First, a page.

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Saturday, 17 March 2018

The Tragedy of John Danson - 52 Ancestors: Week 12

MISFORTUNE is this week's theme for  Amy Johnson Crow's series "52 Ancestors in 52 Weeks”. 

My great uncle John Danson (1879-1917) encountered  much misfortune in his lifetime, culminating  in an even  greater tragedy for his family.  

John's Life before 1916

John was born in 1879, the second of eight surviving sons of James Danson and (1852-1906) and Maria Rawcliffe (1859-1919) of Poulton-le-Fylde, Lancashire.  An only daughter Jennie completed the family.

In the 1901 census,  John was described as a joiner, like his father.  Three years later he married Sarah Haydon Lounds with the certificate giving his occupation as postman. 

But married happiness was short-lived. for  Sarah died of TB  in 1906 at the young age of 21, a year after the birth of their daughter Annie Maria.  John moved with Annie back to his mother's home.  In the 1911 census he was listed as aged 31, a steward in a working mens'  club.


 Annie with her grandmother Maria Danson and young aunt Jennie. c.1909

John become a gunner in the Royal Field Artillery, and  according to the entry in the Commonwealth War Graves Commission Website (www.cwgc.org), he   died 17th May 1917, aged 38,  buried in Moorland Cemetery, Poulton.  But the entry was bare of any details, apart  from the next of kin being named as his mother Maria Danson.  

Many World War One Service records were destroyed in World War II and  little is known about John's soldier role. Other World War One websites on casualties and service records failed to identify any information.

The Mystery 
Something of a puzzle  surrounded John's  death, with a story that "Granny had to fight to get his name on the Poulton War Memorial in the Square".  Why?  Also John  was not listed  on the war memorial in St. Chad's Church  below the name of his youngest brother George Danson.  Why not? 

I have a distinct memory of my mother's cousin, (John's niece) telling me  about 12 years ago that John had committed suicide as a prisoner of war.  If so,why was he buried in Poulton Cemetery which did not seem possible if he died in Germany.  Nor could I trace any records for World War One prisoners of war. 

A local historian researching the names on Poulton War Memorial got in touch with me, and related that John had died at Tidworth Hospital in Hampshire whilst training at army camp,  without serving abroad.   

The local paper  "The Gazette News" of 25th May 1917 reported:
"Gunner John Danson, RFA who has died in Tidworth Hopistal, Hants was interred in the Poulton Cemetery on Tuesday afternoon.  The deceased soldier who lived at 2 Bull Street, Poulton has been in H.M. forces nine months.  He was formerly a postman and steward at the Poulton Institute.  Three of his brothers are still serving with the forces, two in France and one in Malta, and another the youngest was killed eight months ago".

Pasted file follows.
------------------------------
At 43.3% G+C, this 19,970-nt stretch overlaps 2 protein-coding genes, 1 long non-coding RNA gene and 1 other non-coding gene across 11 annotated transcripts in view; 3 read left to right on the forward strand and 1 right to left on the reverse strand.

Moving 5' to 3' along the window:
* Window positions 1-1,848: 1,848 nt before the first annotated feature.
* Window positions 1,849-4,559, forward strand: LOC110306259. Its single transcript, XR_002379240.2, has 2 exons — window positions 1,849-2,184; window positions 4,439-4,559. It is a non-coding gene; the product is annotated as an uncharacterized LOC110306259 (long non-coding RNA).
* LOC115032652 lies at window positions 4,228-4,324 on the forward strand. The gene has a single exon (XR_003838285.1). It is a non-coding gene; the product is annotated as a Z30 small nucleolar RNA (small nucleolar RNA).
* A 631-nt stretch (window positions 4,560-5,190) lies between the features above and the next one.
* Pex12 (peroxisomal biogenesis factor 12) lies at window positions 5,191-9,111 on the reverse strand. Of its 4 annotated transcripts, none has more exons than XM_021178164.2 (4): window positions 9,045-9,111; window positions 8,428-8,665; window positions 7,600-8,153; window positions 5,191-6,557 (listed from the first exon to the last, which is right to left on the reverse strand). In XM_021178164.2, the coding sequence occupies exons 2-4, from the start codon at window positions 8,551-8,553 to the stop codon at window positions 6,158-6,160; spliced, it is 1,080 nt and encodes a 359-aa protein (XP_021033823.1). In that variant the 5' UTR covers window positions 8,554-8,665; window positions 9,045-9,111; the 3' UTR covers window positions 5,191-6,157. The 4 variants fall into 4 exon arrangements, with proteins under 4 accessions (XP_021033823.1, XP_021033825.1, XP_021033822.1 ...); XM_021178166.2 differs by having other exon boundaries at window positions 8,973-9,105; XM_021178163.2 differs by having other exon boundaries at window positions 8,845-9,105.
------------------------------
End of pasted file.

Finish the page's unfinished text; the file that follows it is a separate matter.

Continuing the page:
Because John had not served abroad, he was not entitled to any medals.

So the "prisoner of war story" proved incorrect.  Had I assumed the POW context from hearing the word "camp" - I will never know. At the time paying over £9 for a death certificate seemed expensive for one small piece of information on a sideline of my family history. 

Finding out the Truth
 I made use of the new service being trialed by the  ***General Register Office of England and Wales  to provide  a pdf file  of certificates, at the much more reasonable rate of £6.

The truth on the circumstances of John's death was found.  In a stark statement, the cause was given as "Cutting his throat whilst temporary insane" - a tragic ending for a man who had already experienced sadness in his life.  

At 38 years old and as a family man, was the trauma of being catapulted from a small rural community  into military life, too much to bear? 

We are so used to thinking it was young men who were called up to fight  in the First World War, but the
Military Service Act of  January 1916 specified that single men aged 18 to 40 years old were liable to be called up for military service. This was rapidly extended in July of that year to include married men.   

*** A second trial of the pdf service is currently available -  but just for birth and death certificates - not marriages. 

John died as happiness was beckoning.  For he had become
engaged to be married to Dorothy Chisholm (left).  In the collection of Jennie Danson (John's sister)  was a postcard photograph of John and Dorothy addressed to young Annie with the date May 4th 1917, thirteen days before John died.

John's fiancée Dorothy became one of the thousands of women of her generation  who after the war never married.  But the  Danson family continued to maintain a close link with her. She lived alone in a  bedsitter and I have  memories as a child  of visiting her with my mother and aunt. 



John's Gravestone in Moorland Road Cemetery, Poulton.
 Poulton War Memorial in the Square, with St. Chad's Church in the background

John remembered on Poulton War Memorial 


52 Ancestors in 52 Weeks

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